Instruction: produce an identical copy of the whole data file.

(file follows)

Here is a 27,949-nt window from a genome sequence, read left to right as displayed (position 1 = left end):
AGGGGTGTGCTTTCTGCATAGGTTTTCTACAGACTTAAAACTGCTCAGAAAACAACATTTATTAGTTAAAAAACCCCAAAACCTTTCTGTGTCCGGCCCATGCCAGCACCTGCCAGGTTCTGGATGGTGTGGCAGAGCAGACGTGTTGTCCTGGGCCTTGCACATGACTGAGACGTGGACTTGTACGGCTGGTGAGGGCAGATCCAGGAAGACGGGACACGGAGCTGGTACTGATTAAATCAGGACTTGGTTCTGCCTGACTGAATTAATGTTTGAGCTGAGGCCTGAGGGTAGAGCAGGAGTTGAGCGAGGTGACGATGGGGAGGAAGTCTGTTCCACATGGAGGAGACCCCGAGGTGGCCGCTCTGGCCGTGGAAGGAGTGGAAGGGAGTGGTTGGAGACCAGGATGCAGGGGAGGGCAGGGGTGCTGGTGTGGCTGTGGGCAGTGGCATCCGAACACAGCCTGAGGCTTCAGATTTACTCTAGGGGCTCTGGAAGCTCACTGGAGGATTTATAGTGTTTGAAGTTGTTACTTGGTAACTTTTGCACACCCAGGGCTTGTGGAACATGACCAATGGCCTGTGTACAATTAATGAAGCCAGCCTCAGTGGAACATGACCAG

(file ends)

Here is a 27,949-nt window from a genome sequence, read left to right as displayed (position 1 = left end):
AGGGGTGTGCTTTCTGCATAGGTTTTCTACAGACTTAAAACTGCTCAGAAAACAACATTTATTAGTTAAAAAACCCCAAAACCTTTCTGTGTCCGGCCCATGCCAGCACCTGCCAGGTTCTGGATGGTGTGGCAGAGCAGACGTGTTGTCCTGGGCCTTGCACATGACTGAGACGTGGACTTGTACGGCTGGTGAGGGCAGATCCAGGAAGACGGGACACGGAGCTGGTACTGATTAAATCAGGACTTGGTTCTGCCTGACTGAATTAATGTTTGAGCTGAGGCCTGAGGGTAGAGCAGGAGTTGAGCGAGGTGACGATGGGGAGGAAGTCTGTTCCACATGGAGGAGACCCCGAGGTGGCCGCTCTGGCCGTGGAAGGAGTGGAAGGGAGTGGTTGGAGACCAGGATGCAGGGGAGGGCAGGGGTGCTGGTGTGGCTGTGGGCAGTGGCATCCGAACACAGCCTGAGGCTTCAGATTTACTCTAGGGGCTCTGGAAGCTCACTGGAGGATTTATAGTGTTTGAAGTTGTTACTTGGTAACTTTTGCACACCCAGGGCTTGTGGAACATGACCAATGGCCTGTGTACAATTAATGAAGCCAGCCTCAGTGGAACATGACCAG